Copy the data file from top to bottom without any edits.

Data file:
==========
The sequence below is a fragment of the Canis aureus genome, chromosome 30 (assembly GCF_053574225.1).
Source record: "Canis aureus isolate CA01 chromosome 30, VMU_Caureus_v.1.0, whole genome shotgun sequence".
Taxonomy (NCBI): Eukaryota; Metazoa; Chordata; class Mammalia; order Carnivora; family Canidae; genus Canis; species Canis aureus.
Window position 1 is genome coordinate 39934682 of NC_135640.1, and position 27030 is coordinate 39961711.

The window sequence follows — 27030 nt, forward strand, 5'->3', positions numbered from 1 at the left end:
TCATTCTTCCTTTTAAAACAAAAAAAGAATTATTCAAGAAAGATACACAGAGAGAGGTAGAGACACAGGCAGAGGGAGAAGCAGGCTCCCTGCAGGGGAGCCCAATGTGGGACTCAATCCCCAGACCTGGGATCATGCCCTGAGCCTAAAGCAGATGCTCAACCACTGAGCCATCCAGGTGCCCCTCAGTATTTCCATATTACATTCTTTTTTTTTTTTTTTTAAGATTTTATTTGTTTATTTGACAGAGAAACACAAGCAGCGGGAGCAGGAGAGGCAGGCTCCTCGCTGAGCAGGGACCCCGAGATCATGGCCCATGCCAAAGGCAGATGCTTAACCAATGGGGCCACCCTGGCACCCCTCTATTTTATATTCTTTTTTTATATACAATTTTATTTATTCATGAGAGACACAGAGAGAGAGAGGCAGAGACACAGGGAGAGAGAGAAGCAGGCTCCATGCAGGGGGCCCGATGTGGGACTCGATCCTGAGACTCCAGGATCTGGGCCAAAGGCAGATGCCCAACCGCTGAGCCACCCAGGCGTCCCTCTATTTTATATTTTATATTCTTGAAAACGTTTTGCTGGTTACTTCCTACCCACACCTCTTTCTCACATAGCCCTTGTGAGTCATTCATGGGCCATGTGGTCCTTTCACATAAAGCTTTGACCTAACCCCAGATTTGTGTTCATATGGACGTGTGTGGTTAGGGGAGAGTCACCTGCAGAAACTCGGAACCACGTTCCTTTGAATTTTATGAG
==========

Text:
The sequence below is a fragment of the Canis aureus genome, chromosome 30 (assembly GCF_053574225.1).
Source record: "Canis aureus isolate CA01 chromosome 30, VMU_Caureus_v.1.0, whole genome shotgun sequence".
Taxonomy (NCBI): Eukaryota; Metazoa; Chordata; class Mammalia; order Carnivora; family Canidae; genus Canis; species Canis aureus.
Window position 1 is genome coordinate 39934682 of NC_135640.1, and position 27030 is coordinate 39961711.

The window sequence follows — 27030 nt, forward strand, 5'->3', positions numbered from 1 at the left end:
TCATTCTTCCTTTTAAAACAAAAAAAGAATTATTCAAGAAAGATACACAGAGAGAGGTAGAGACACAGGCAGAGGGAGAAGCAGGCTCCCTGCAGGGGAGCCCAATGTGGGACTCAATCCCCAGACCTGGGATCATGCCCTGAGCCTAAAGCAGATGCTCAACCACTGAGCCATCCAGGTGCCCCTCAGTATTTCCATATTACATTCTTTTTTTTTTTTTTTTAAGATTTTATTTGTTTATTTGACAGAGAAACACAAGCAGCGGGAGCAGGAGAGGCAGGCTCCTCGCTGAGCAGGGACCCCGAGATCATGGCCCATGCCAAAGGCAGATGCTTAACCAATGGGGCCACCCTGGCACCCCTCTATTTTATATTCTTTTTTTATATACAATTTTATTTATTCATGAGAGACACAGAGAGAGAGAGGCAGAGACACAGGGAGAGAGAGAAGCAGGCTCCATGCAGGGGGCCCGATGTGGGACTCGATCCTGAGACTCCAGGATCTGGGCCAAAGGCAGATGCCCAACCGCTGAGCCACCCAGGCGTCCCTCTATTTTATATTTTATATTCTTGAAAACGTTTTGCTGGTTACTTCCTACCCACACCTCTTTCTCACATAGCCCTTGTGAGTCATTCATGGGCCATGTGGTCCTTTCACATAAAGCTTTGACCTAACCCCAGATTTGTGTTCATATGGACGTGTGTGGTTAGGGGAGAGTCACCTGCAGAAACTCGGAACCACGTTCCTTTGAATTTTATGAG